One of the ways to develop trust and loyalty and in return increase the transfer of knowledge is known as Communities of Practice (COP). These are groups of people who, together, search for solutions to common problems, or who share a common area of expertise (Perez, 2002, p.26). People within COP deepen their knowledge and expertise by interacting on an ongoing basis. Three characteristics of COPs are presented by Iverson and McPhee (2002) including: mutual engagement, negotiation of a joint enterprise, and a shared repertoire. Through mutual engagement, or the interaction of members, knowledge is shared. The negotiation of a joint enterprise involves members interacting to give a sense of coherence and purpose to the group. Finally, a shared repertoire is a set of resources (stories, theories, techniques) that can be used by all members. COP allows employees to tap into each other’s knowledge, while also enabling those in the organization to continuously enhance their skills and competencies, which has been demonstrated through successful implementations in major companies such as HP and Xerox (Arora, 2002, 243).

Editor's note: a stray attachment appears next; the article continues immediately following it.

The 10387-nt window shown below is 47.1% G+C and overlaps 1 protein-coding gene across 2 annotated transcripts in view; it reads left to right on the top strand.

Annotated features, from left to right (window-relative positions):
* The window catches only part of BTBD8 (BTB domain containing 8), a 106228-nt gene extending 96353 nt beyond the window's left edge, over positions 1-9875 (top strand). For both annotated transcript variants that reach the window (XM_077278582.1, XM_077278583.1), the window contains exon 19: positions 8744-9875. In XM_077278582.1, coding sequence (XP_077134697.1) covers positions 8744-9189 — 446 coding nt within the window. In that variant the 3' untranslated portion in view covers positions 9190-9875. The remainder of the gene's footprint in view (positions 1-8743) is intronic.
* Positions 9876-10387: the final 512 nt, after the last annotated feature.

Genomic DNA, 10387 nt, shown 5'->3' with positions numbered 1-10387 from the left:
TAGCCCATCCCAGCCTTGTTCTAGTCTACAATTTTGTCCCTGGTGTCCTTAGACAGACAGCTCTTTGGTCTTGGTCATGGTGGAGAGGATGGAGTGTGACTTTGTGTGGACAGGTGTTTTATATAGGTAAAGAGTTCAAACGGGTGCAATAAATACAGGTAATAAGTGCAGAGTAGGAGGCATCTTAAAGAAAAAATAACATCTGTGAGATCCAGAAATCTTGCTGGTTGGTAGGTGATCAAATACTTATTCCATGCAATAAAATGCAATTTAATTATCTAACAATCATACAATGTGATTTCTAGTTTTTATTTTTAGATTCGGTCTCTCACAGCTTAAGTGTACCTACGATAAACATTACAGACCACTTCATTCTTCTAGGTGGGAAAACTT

Organizations must engage in many steps to ensure a successful COP. They must express a set of norms promoting institutional-based trust, demonstrate that shared knowledge is a norm within the organization, and display trust in their employees. All of these values and actions depict that sharing is a moral obligation (Ardichvili et al., 2003). The development of trust will assure employees that their knowledge will not be misused. Organizations must also establish incentives and rewards for participation in these groups (Perez, 2002, p.62). COP must be cultivated by an organization which occurs in three ways as depicted by Iverson and McPhee (2002):